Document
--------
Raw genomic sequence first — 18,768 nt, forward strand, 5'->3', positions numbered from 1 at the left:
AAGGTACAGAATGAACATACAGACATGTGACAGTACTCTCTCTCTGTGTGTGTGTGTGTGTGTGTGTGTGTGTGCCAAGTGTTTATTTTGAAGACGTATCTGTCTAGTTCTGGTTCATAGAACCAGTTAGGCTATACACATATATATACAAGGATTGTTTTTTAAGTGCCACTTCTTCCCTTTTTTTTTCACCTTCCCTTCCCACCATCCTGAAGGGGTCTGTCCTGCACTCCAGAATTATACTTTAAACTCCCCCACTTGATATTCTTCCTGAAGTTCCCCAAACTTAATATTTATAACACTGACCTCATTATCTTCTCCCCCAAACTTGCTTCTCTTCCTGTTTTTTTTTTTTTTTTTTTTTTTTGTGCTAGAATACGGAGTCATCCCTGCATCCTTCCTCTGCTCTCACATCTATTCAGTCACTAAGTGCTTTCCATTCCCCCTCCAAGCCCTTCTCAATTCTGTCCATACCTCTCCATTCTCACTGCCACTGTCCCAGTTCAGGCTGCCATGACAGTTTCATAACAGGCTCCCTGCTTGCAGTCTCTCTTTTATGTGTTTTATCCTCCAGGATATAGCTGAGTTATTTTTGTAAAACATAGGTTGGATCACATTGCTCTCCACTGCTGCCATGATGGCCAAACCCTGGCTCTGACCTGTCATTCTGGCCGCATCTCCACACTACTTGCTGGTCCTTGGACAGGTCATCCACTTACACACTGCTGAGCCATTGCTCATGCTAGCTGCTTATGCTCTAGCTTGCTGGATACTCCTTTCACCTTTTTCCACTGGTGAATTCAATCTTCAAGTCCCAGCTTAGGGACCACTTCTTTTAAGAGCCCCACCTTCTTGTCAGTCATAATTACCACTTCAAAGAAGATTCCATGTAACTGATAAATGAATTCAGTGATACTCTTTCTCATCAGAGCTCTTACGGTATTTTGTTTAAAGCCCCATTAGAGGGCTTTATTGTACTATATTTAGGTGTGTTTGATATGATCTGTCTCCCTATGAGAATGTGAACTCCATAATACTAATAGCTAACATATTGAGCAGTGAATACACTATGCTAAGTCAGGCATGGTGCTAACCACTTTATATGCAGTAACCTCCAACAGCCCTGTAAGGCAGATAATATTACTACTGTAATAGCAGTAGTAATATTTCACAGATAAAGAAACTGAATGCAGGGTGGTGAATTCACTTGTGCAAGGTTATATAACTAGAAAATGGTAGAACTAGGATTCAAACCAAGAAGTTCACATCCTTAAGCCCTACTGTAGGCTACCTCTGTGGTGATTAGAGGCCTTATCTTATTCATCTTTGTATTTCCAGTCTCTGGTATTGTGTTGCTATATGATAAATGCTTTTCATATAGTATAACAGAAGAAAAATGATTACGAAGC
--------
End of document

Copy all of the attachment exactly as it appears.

Raw genomic sequence first — 18,768 nt, forward strand, 5'->3', positions numbered from 1 at the left:
AAGGTACAGAATGAACATACAGACATGTGACAGTACTCTCTCTCTGTGTGTGTGTGTGTGTGTGTGTGTGTGTGCCAAGTGTTTATTTTGAAGACGTATCTGTCTAGTTCTGGTTCATAGAACCAGTTAGGCTATACACATATATATACAAGGATTGTTTTTTAAGTGCCACTTCTTCCCTTTTTTTTTCACCTTCCCTTCCCACCATCCTGAAGGGGTCTGTCCTGCACTCCAGAATTATACTTTAAACTCCCCCACTTGATATTCTTCCTGAAGTTCCCCAAACTTAATATTTATAACACTGACCTCATTATCTTCTCCCCCAAACTTGCTTCTCTTCCTGTTTTTTTTTTTTTTTTTTTTTTTTGTGCTAGAATACGGAGTCATCCCTGCATCCTTCCTCTGCTCTCACATCTATTCAGTCACTAAGTGCTTTCCATTCCCCCTCCAAGCCCTTCTCAATTCTGTCCATACCTCTCCATTCTCACTGCCACTGTCCCAGTTCAGGCTGCCATGACAGTTTCATAACAGGCTCCCTGCTTGCAGTCTCTCTTTTATGTGTTTTATCCTCCAGGATATAGCTGAGTTATTTTTGTAAAACATAGGTTGGATCACATTGCTCTCCACTGCTGCCATGATGGCCAAACCCTGGCTCTGACCTGTCATTCTGGCCGCATCTCCACACTACTTGCTGGTCCTTGGACAGGTCATCCACTTACACACTGCTGAGCCATTGCTCATGCTAGCTGCTTATGCTCTAGCTTGCTGGATACTCCTTTCACCTTTTTCCACTGGTGAATTCAATCTTCAAGTCCCAGCTTAGGGACCACTTCTTTTAAGAGCCCCACCTTCTTGTCAGTCATAATTACCACTTCAAAGAAGATTCCATGTAACTGATAAATGAATTCAGTGATACTCTTTCTCATCAGAGCTCTTACGGTATTTTGTTTAAAGCCCCATTAGAGGGCTTTATTGTACTATATTTAGGTGTGTTTGATATGATCTGTCTCCCTATGAGAATGTGAACTCCATAATACTAATAGCTAACATATTGAGCAGTGAATACACTATGCTAAGTCAGGCATGGTGCTAACCACTTTATATGCAGTAACCTCCAACAGCCCTGTAAGGCAGATAATATTACTACTGTAATAGCAGTAGTAATATTTCACAGATAAAGAAACTGAATGCAGGGTGGTGAATTCACTTGTGCAAGGTTATATAACTAGAAAATGGTAGAACTAGGATTCAAACCAAGAAGTTCACATCCTTAAGCCCTACTGTAGGCTACCTCTGTGGTGATTAGAGGCCTTATCTTATTCATCTTTGTATTTCCAGTCTCTGGTATTGTGTTGCTATATGATAAATGCTTTTCATATAGTATAACAGAAGAAAAATGATTACGAAGC